• Kingsford & Kingsford [2012] FamCA 889 in this case the father took the child for vaccinations without the mother’s knowledge or consent. The mother sought orders stop further vaccination without her express permission (she wanted homeopathic immunization procedures instead of traditional medicine). Expert evidence before the Court showed the benefits of vaccination outweighed the risks. The judge was critical of the father vaccinating the children in secret and without consent but made detailed orders for vaccination.
  • Gerber & Beck [2020]FamCA 210 In this case the father raised a concern that the maternal grandmother was a anti vaccination activist who believed vaccinations were a ploy of the pharmaceutical industry. The mother said she would have the children vaccinated but she admitted she has previously made false vaccination certificates and she admitted her mother had sourced the doctor who assisted in falsifying the certificates. This evidence supported denying the mother permission to relocate the children’s residence to an overseas country.
  • Pieper & Jesberg & Ors [2020] FamCA 989 here the court found the father’s beliefs were “highly conspiratorial” and “whacky”. The beliefs included the earth is flat, the government conceals that we live on a flat earth, the 9/11 attacks were plotted by the US government to create Islamic terrorist concerns and that the moon landing was fake. At the final hearing, the father denied being opposed to all vaccinations and said that his comments related only to the vaccine for the COVID-19 virus.

Covid 19 vaccinations are new and thus at the moment there are only a handful of cases that have been determined, but this may soon change as more cases make it through the Court system in the Covid 19 list (discussed below).

One of the recent cases is Covington and Covington [2021] FamCAFC 52. In this case the mother initially consented to orders for a child aged 11 years to be vaccinated. Subsequently the mother appealed and withdrew her consent.

One of the orders she sought on appeal was a stay of the appeal pending the High Court determining an Application she brought pursuant to section 51xxiiiA of the Commonwealth Constitution. This constitutional provision provides the Commonwealth has power to make laws with respect to:

          “…the provision of maternity allowances, widow’s pensions, child endowment, unemployment, pharmaceutical, sickness and hospital benefits, medical and dental service (but not so as to authorise any form of civil conscription), benefits to students and family allowances.”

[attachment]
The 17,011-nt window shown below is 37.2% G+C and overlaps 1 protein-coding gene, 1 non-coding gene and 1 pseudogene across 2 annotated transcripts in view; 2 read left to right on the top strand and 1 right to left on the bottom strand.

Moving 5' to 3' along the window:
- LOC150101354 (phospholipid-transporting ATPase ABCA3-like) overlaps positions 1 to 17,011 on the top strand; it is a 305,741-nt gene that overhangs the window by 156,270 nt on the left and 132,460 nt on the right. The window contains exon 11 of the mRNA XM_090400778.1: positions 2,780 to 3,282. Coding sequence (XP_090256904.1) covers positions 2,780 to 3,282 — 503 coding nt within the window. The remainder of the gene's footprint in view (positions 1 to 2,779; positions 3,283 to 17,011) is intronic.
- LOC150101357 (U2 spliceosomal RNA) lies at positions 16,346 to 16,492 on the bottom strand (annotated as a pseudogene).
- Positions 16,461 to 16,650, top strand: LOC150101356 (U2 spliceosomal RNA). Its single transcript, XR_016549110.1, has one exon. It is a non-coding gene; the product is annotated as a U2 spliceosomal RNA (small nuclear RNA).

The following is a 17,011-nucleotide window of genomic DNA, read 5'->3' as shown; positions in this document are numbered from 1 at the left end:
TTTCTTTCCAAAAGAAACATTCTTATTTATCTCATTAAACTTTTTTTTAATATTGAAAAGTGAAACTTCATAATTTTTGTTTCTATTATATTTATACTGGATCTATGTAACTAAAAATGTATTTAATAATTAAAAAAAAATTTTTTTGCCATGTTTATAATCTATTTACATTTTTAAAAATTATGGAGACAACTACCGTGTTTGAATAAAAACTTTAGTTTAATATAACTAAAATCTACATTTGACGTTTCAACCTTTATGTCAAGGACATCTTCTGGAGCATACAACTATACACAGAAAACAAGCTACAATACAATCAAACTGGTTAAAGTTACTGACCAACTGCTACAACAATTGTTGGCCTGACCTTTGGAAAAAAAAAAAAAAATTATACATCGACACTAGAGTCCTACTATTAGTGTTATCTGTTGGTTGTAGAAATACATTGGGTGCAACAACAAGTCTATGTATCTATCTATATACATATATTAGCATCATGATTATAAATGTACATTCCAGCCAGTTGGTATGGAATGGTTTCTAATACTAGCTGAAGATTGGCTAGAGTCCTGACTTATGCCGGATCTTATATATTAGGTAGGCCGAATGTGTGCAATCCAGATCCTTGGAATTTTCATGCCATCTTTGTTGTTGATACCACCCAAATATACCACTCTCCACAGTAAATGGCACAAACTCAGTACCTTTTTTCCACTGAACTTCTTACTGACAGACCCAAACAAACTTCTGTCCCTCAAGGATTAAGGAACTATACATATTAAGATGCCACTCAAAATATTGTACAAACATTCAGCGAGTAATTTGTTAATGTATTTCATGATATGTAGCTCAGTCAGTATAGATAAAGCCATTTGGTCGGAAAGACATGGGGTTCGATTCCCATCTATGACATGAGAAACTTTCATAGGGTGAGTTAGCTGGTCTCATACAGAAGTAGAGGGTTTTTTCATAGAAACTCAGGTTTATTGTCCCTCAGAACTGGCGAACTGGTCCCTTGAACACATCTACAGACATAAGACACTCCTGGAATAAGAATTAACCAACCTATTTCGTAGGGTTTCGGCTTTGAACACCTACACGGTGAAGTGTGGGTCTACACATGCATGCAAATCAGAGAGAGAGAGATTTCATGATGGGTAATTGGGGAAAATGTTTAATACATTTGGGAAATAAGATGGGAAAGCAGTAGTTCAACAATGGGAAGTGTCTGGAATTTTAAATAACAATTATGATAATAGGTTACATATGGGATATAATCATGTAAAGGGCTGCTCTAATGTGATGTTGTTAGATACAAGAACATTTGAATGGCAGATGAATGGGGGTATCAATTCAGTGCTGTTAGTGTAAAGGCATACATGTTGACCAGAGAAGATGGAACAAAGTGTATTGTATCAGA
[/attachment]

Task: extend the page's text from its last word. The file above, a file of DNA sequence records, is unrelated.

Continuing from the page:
The mother’s argument was that this provision conferred constitutional freedom from compulsory vaccination. The Court opined there was no authority for this interpretation and that it had little prospects for success. The Court referred to the decision of General Practitioners Society v The Commonwealth [1980] HCA 30 where it was held the phrase “civil conscription” applied to medical and dental services and “refers to any sort of compulsion to engage in practice as a doctor or a dentist or to perform medical or dental services.” The term seems to relate to compulsory service similarly to the military context of the word “conscription”.

In any event the mother’s application for special leave to the High Court failed.

The Covid 19 List

The Covid 19 List has been set up to deal urgently with disputes that have arisen as a result of the pandemic.

To be eligible to file the following criteria must be satisfied:

  1. The application must be as a direct result of or has a significant connection to the pandemic.
  2. The matter is urgent or of a priority nature.
  3. Accompanied by an Affidavit following a particular template.
  4. Subject to safety issue, attempts have been made to resolve the matter.
  5. The matter is suitable to be dealt wit via telephone or video link.

The types of matters this may cover include border difficulties, Covid related family violence, financial hardship from Covid for maintenance applications etc and vaccination. There are a list of rules that apply to the form of affidavit in support and it’s length, specific evidence that must be submitted relating to the urgency etc.

Where the Covid list applies the first Court date will likely be within 3 business days of filing if urgent and within 7 days if priority.

If your matter is going to court and you need assistance, contact Hooper Family Lawyers at Victoria Point on (07) 3207 7663.